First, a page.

As a further individual on this team, I would suggest a graduate student, possibly somebody working towards their PhD. This person would assist the journalist and work under the tutelage of the physicist in analyzing concepts. Indeed, it may be appropriate that there be two such individuals on the team. These individuals will provide youth and energy, creativity and imagination, to the group. They will also support other members of the team in doing the work. It will be an invigorating experience for them, quite possibly the experience of a lifetime.

The last individual on the team could, on reflection, be a patent attorney. I confess that I am a patent attorney myself, so perhaps I am prejudiced in making this suggestion. But a patent attorney would bring rigor to the analysis of the group, establishing standards for accurately and concisely recording ideas and thoughts. A good patent attorney is able to judge whether the technology being presented is valid or not. A good patent attorney will always ask the question: “What other ways are there to obtain this result?” Having a patent attorney on the team will complement the skills of the other individuals. And he will be able sniff-out patenting opportunities when they arise.

I envisage such a team as being egalitarian. That is there would be, amongst team members, no leader. They would meet and decide amongst themselves how each individual is to spend their time. In case of disagreements that cannot be resolved, there should be someone outside the team who can arbitrate issues. But so long as the team is able to guide its own efforts, there would be no leader. The object would be for everyone to learn the skills of the other members, and working together, get the job done.

And what would that job be? One job would be to understand who out there is already in the lead and is getting it right. From the direction that this apparent winner is heading, their job would be to look for consequences, secondary and tertiary consequences that would flow from eventual success. Then investments could be made that are directed to such secondary and tertiary consequences. For example, it may be that Cold Fusion will be ideally suited as the energy source for a Stirling engine. In such event, investors may wish to support existing Stirling engine fabricators.

Another role for this team would be to become inventors themselves. Having become knowledgeable in the field, they could identify bottlenecks, and brainstorm as to how to best overcome the bottlenecks. Breakthroughs would not be certain. But if they were to occur, they, like the carbon microphone, may prove to be of immense value.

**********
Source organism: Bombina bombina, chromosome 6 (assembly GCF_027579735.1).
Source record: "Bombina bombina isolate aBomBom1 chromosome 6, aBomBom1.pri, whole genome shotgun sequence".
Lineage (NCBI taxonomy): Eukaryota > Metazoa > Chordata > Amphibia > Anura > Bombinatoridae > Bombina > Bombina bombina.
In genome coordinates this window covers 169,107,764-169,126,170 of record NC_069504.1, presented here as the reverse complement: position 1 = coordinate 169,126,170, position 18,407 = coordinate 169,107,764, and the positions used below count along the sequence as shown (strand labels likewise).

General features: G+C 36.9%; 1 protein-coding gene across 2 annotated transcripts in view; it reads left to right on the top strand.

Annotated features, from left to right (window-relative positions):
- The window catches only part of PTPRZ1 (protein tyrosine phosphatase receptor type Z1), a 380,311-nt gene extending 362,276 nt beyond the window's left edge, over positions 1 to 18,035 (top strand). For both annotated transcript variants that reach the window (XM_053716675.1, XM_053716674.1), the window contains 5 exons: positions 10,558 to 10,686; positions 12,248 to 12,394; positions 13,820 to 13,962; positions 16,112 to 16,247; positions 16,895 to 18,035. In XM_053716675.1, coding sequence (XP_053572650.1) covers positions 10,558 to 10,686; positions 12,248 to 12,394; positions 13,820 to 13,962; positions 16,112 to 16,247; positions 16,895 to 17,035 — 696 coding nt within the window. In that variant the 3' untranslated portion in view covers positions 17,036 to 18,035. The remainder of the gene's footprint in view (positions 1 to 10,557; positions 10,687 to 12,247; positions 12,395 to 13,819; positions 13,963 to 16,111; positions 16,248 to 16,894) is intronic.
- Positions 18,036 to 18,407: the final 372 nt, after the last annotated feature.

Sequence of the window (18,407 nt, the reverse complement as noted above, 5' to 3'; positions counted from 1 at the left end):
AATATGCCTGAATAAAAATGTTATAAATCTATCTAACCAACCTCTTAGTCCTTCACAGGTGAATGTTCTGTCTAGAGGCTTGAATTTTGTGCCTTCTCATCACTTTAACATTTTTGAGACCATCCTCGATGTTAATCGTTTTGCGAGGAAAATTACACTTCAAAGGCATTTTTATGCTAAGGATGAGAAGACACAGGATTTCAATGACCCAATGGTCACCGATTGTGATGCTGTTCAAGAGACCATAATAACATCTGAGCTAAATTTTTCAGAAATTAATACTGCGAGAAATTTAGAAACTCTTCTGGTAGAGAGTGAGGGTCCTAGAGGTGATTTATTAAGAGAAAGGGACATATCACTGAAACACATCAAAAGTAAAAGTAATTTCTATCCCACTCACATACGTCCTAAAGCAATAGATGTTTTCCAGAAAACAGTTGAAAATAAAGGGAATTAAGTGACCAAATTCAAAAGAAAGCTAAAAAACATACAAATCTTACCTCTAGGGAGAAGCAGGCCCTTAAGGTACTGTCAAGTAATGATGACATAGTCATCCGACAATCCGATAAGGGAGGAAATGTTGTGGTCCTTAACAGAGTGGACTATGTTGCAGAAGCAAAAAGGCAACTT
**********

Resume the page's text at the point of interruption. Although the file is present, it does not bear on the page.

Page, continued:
Those were my thoughts after the interview ended. However I also had a further thought. Perhaps teams like these have already been formed. Indeed, they may have been formed in distant countries where governments are more foresighted and recognize that, when a technology of stupendous importance is at stake, it’s highly desirable to make an investment in understanding what’s going on, just in case.

Review of Cold Fusion Patents – Widom and Larsen

The following is the a further posting in a series of articles by David French, a patent attorney with 35 years experience, which will review patents of interest touching on the field of Cold Fusion.

August 27, 2011 –In the previous posting in this series we identified the two PCT patent applications filed by Francesco Piantelli. In this posting, we will review a US patent filing by Lewis Larsen and Alan Widom for the Generation of Ultra Low Momentum Neutrons.  (For links in this posting to work it may be necessary to switch from the e-mail version to the Cold Fusion Now web site – here.) 

Rejection of a “Cold Fusion” US patent application

– Widom & Larsen 2005-06 filing –

Today we’re going to examine an example of a rejection of a US patent application directed to a Cold Fusion application based on an examiner’s allegation that the application did not teach how to deliver the benefits of the invention.

On April 28, 2006 Lewis Larsen and Alan (also spelled Allan) Widom effectively filed a US patent application by making a Patent Cooperation Treaty filing entitled: “Apparatus and Method for Generation of Ultra Low Momentum Neutrons”.  Access to this application on the USPTO database can be obtained here.

Actually, access to any US patent application can be obtained by starting at the USPTO homepage at www.USPTO.gov. To save readers from having to navigate through several pages containing far too many words, the best direct link to start searching is at: http://appft.uspto.gov/

On this page are links to almost everything you need in order to access pending US applications since 2001 and issued US patents dating back to 1976. Today we’re going to examine the pending application which was abandoned on April 9, 2010 by the applicants for failure to reply to an examiner’s request that the applicants file evidence confirming that the invention as alleged in the patent disclosure actually produces the result as promised.

Here’s the procedure you should follow.

On the page  http://appft.uspto.gov/  , on the right-hand side are links to access pending applications. Click on “Quick Search”. This will bring you to a page that offers you two terms to search as well as the ability to select from a large number of fields for each term. The default field is: “All Fields”.

The best way to locate a patent is to provide the name of an inventor, correctly spelled, whom you know is involved in the patent. In this case, enter as term 1 “Lewis” and as term 2 “Larsen”. Be sure to spell it as Larsen and not Larson. If you try the search now without adjusting the fields, you will get on the order of 1485 hits. This is far too many to review. Go back to the screen with the two terms and set the field in each case to “Inventor Name”.